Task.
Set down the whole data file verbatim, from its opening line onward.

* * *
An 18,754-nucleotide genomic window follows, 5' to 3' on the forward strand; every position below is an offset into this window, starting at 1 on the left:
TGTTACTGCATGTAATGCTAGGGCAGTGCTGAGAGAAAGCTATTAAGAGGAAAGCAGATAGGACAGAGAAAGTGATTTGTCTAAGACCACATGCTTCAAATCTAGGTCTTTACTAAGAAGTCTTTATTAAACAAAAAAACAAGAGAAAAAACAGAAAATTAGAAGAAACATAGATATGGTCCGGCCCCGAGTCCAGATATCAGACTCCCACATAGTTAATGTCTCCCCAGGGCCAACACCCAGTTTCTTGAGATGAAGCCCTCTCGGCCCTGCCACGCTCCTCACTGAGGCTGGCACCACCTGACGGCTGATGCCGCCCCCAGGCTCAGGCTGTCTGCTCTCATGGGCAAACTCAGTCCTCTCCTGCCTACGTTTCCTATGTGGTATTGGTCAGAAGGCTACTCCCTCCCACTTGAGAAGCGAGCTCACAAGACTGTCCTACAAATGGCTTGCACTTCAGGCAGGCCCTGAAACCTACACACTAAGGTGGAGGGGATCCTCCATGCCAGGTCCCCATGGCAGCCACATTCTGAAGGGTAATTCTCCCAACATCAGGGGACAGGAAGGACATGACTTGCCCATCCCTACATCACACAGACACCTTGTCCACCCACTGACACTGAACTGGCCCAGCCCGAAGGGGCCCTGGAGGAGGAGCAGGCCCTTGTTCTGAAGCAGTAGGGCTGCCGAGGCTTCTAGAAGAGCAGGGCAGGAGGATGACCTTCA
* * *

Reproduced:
An 18,754-nucleotide genomic window follows, 5' to 3' on the forward strand; every position below is an offset into this window, starting at 1 on the left:
TGTTACTGCATGTAATGCTAGGGCAGTGCTGAGAGAAAGCTATTAAGAGGAAAGCAGATAGGACAGAGAAAGTGATTTGTCTAAGACCACATGCTTCAAATCTAGGTCTTTACTAAGAAGTCTTTATTAAACAAAAAAACAAGAGAAAAAACAGAAAATTAGAAGAAACATAGATATGGTCCGGCCCCGAGTCCAGATATCAGACTCCCACATAGTTAATGTCTCCCCAGGGCCAACACCCAGTTTCTTGAGATGAAGCCCTCTCGGCCCTGCCACGCTCCTCACTGAGGCTGGCACCACCTGACGGCTGATGCCGCCCCCAGGCTCAGGCTGTCTGCTCTCATGGGCAAACTCAGTCCTCTCCTGCCTACGTTTCCTATGTGGTATTGGTCAGAAGGCTACTCCCTCCCACTTGAGAAGCGAGCTCACAAGACTGTCCTACAAATGGCTTGCACTTCAGGCAGGCCCTGAAACCTACACACTAAGGTGGAGGGGATCCTCCATGCCAGGTCCCCATGGCAGCCACATTCTGAAGGGTAATTCTCCCAACATCAGGGGACAGGAAGGACATGACTTGCCCATCCCTACATCACACAGACACCTTGTCCACCCACTGACACTGAACTGGCCCAGCCCGAAGGGGCCCTGGAGGAGGAGCAGGCCCTTGTTCTGAAGCAGTAGGGCTGCCGAGGCTTCTAGAAGAGCAGGGCAGGAGGATGACCTTCA